Thinking on my feet (2)


– TRAVEL MEMOIR OF THE YEAR                                                         



Thinking on my feetI’ve discovered that going for a daily walk has become as essential to me feeling good for the rest of the day as that first cup of tea. But I would argue that all I am doing is responding to a natural need we all have. Humans have always been migrants, the physiological urge to be nomadic is deep-rooted in all of us and perhaps because of that our brains are stimulated by walking. I solve all sorts of problems, formulate ideas, work things out to that gentle rhythm of self-propelled movement.’ – Kate Humble

Thinking on My Feet tells the story of Kate’s walking year – shining a light on the benefits of this simple activity. Kate’s inspiring narrative not only records her walks (and runs) throughout a single year, but also charts her feelings and impressions throughout – capturing the perspectives that only a journey on foot allows – and shares the outcomes: a problem solved, a mood lifted, an idea or opportunity borne. As she explores the reasons why we walk, whether for creative energy, challenge and pleasure, or therapeutic benefits, Kate’s reflections and insights will encourage, motivate and spur readers into action.

Also featured are Kate’s walks with others who have discovered the magical, soothing effect of putting one foot in front of the other – the artist who walks to find inspiration for his next painting; the man who takes people battling with addiction to climb mountains; the woman who walked every footpath in Wales (3,700 miles) when she discovered she had cancer.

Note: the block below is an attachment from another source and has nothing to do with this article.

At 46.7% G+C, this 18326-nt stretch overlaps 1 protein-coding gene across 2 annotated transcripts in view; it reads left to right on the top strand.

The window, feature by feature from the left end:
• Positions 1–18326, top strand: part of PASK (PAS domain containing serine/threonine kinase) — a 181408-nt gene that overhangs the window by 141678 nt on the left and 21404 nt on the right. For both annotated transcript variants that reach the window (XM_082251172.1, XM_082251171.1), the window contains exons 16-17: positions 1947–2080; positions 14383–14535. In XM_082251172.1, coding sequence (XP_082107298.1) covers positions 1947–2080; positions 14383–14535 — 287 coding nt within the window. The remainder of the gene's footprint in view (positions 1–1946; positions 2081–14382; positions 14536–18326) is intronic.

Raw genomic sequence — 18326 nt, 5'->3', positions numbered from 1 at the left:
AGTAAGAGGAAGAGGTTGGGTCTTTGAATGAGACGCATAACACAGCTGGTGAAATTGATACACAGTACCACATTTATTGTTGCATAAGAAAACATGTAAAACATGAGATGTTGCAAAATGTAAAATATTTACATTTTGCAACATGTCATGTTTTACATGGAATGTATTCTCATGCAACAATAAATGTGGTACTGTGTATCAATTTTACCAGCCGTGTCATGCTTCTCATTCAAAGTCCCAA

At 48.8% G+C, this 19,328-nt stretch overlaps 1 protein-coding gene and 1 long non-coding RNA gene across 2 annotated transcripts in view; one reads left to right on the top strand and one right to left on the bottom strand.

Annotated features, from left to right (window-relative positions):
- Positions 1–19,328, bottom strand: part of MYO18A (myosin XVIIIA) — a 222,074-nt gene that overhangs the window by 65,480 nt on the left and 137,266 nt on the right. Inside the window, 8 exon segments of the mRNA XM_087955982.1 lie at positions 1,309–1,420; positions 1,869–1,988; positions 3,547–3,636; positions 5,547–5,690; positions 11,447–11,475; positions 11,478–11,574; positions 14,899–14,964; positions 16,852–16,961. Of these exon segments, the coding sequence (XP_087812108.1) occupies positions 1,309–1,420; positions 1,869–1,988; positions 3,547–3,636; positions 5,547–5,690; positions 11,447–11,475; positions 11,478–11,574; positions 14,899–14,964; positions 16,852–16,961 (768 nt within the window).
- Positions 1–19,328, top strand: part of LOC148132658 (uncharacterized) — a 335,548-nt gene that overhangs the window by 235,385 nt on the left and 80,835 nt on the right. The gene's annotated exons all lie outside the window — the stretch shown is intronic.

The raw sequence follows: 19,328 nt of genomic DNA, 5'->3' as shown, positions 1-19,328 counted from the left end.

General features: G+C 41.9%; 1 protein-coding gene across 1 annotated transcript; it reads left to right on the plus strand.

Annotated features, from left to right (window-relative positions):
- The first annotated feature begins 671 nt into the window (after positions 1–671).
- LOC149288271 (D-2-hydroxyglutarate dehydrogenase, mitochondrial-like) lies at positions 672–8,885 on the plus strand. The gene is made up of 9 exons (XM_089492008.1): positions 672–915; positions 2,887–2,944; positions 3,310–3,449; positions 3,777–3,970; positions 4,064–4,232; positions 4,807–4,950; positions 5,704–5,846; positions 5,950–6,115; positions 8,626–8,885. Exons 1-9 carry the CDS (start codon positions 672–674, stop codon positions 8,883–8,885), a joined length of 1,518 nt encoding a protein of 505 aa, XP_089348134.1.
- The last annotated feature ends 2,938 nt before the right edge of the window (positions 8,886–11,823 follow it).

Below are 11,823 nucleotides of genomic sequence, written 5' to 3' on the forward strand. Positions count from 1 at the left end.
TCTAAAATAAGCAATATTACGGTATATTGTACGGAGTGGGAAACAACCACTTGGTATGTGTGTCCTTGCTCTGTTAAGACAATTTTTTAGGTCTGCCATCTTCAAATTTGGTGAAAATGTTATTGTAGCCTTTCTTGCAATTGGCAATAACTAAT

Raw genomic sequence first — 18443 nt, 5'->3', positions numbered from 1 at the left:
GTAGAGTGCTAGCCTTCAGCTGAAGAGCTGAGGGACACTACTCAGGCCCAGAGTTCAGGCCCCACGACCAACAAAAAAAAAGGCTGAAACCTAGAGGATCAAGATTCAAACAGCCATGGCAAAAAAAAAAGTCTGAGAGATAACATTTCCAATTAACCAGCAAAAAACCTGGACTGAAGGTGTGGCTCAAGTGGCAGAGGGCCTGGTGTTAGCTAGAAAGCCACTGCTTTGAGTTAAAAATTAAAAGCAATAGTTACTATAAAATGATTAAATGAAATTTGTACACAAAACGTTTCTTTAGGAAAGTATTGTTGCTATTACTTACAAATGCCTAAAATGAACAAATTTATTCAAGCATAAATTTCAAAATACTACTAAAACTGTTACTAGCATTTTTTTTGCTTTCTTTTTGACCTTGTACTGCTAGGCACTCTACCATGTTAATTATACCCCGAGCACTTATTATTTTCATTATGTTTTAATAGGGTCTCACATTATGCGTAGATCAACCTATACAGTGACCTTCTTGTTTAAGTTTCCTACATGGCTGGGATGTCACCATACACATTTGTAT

This book will inspire you to change your perspective by applying walking to your daily endeavours


This is a lovely descriptive book where you can follow in the footsteps of Kate Humble on her walks. The subtitle – “The Joy of Putting One Foot Infront of Another” appears to perhaps have two meanings. She seems to enjoy going on various walks, which means putting one foot in front of another to move, but along the way, she meets up with various people who are metaphorically putting one foot in front of each other (or taking one day at a time), as life presents itself and so to just try to lead life to overcome various issues they have with their physical health, addictions and more… and are also using extreme walking to help them overcome these, to improve their lives and outcomes.  There is also, just in general, the joy of not knowing who you might meet whilst out walking and then finding out the path in life and in a geographical sense, they are taking.

The book is written to, even if in a small way, spur people on and to inspire them to walk. I myself enjoy walking, nothing strenuous or as big as a huge hillwalk for the most part, but walking features in my life, and recently walked for MS Society to raise money for them. I also find, as this book talks about, that creativity can be inspired by walking. I mostly do it for pleasure and fun or to go somewhere as walking is a mode of transport if you like.

There are many reflections on walks throughout a year that Kate Humble writes about, sometimes in fascinating places, sometimes meeting people, she perhaps may not have met otherwise and probably not in her daily life, which perhaps added to her own inspiration. Thinking on my Feet has a mix of emotions written through it, from when Kate Humble is feeling lonely 

All in all, it is an interesting book that is great for dipping in and out of and will perhaps spark inspiration in many readers.